> >> but he has it in his mind that
> >> combing=torture and most of the time it turns into a wrestling
> >> match... At least he's figured out that biting me hard enough
> >> to draw blood is not going to make the process go any more
> >> smoothly for either of us.
> >
> >Do you give him a treat when you are done combing him? I find that when
> >I have to do something unpleasant to a cat on a regular basis (give
> >medicine, trim nails), that they are much more accomodating when they
> >know a treat ALWAYS follows said unpleasantness. You could start combing
> >a little each day, just a little, and follow with a treat. If you do a
> >little each day, your cat may remember that a treat is coming and put up
> >with it. Also, I suspect that in the long run a daily combing will help
> >with the matting problem overall, even if you do a small area at a time.
> >If you only do it once a week or so, his memory may not be so good about
> >what's coming. It also takes you longer each time you comb him.
> >
> >In order to get my 4 month old feral used to nail trimming (once he
> >calmed down a bit), I did one nail a day, followed by a treat. Now I can
> >do all of them and he just lays there, but it took a long while before he
> >got to that point. As soon as the clippers get put up, he's purring at
> >my feet waiting for his reward. The same is true for his once a month
> >heartworm pill and Interceptor application.
>
> Yeah, I give him a handful of Greenies after unpleasant grooming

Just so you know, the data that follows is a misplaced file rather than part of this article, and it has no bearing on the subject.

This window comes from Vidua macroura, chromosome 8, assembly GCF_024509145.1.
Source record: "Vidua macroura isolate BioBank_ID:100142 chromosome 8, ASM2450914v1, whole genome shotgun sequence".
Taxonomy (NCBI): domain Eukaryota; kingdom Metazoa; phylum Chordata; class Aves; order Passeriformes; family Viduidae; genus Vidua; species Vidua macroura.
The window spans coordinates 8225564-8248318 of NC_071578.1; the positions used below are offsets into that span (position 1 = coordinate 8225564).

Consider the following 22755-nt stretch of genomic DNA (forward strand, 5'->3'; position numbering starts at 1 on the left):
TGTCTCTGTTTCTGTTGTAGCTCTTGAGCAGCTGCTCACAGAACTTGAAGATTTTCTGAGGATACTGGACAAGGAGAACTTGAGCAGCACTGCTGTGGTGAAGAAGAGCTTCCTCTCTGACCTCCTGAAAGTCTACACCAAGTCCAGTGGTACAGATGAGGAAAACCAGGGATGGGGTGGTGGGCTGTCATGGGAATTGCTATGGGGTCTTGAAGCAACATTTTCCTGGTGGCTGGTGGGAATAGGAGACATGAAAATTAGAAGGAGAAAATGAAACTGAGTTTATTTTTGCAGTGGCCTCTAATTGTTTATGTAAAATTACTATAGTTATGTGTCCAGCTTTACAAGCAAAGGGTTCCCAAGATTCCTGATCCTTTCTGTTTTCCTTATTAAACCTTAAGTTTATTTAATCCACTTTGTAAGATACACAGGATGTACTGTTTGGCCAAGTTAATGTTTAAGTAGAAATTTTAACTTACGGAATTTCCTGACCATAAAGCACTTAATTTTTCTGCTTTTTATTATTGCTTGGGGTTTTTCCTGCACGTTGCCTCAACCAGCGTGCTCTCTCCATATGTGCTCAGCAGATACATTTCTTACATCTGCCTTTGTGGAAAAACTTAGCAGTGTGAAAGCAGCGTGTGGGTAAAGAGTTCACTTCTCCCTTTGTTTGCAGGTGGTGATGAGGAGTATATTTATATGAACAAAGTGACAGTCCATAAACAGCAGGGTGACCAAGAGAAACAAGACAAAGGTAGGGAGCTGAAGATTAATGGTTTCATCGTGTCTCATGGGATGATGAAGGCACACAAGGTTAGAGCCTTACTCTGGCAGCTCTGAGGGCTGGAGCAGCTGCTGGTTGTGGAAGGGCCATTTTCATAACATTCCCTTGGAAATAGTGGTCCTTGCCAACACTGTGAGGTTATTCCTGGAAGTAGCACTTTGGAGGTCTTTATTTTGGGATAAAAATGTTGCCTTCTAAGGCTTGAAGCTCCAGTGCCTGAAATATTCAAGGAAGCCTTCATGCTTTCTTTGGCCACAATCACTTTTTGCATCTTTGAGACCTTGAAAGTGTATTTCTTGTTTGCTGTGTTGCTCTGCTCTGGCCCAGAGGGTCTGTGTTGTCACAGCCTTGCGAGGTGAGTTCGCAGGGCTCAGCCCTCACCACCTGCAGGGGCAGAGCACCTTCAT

> activities. I wish there was a larger size. Supposedly they are
> supposed to get chewed to have any benefit as far as dental hygeine,
> but Bubba just gobbles them. That's why I wound up feeding him the
> Royal Canin Maine Coon Formula kibbles. The pieces are large enough
> to force him to chew a bit. When I got him the pound sent him away
> with a bag of some other brand and the pieces were small enough for
> him to swallow whole which led him to a bunch of unnecessary puking.
>
> I wedge him in between the arm of the couch and my butt, upside down
> to do the nail trim. He seems to mind that less than combing. We have
> a new deal that as long as he doesn't destroy anything, scratch me,
> or have ingrown nails then he can have sharps. So far it's working.
>
> I suspect he had a bit of a rough life before the pound. He acts as
> if he's starving if the dish is empty for more than an hour or so.
> He's gained from 22 lbs when I got him to 25+ in 19 months, and is
> a bit overweight so I don't free feed. I generally give him a half
> a can of premium every day or so diluted into a soup so that he'll
> get plenty of water. I also suspect he's acquainted with coyotes
> or had some other bad outdoor experience because he absolutely
> refuses to go outside. If I leave the door open he'll go up to
> it and look out for a few minutes and then walk away. If I take
> him out on the porch he heads for the door and makes it very
> clear that he'd rather be inside. Weird.
>
>
> >
> >Your cat is smart, he'll probably pick up on it relatively quickly.
> >Also, depending on his reaction to catnip, you could give him some to
> >roll around in while you comb him.
>
> I got a starter catnip plant from Pet Labyrinth when I got Bubba and have
> more catnip than 100 cats would use. He loves it, plus the outdoor O.P.
> cats hang out in the patch. He hates other cats too. When he sees one he
> hisses once or twice and heads the other direction.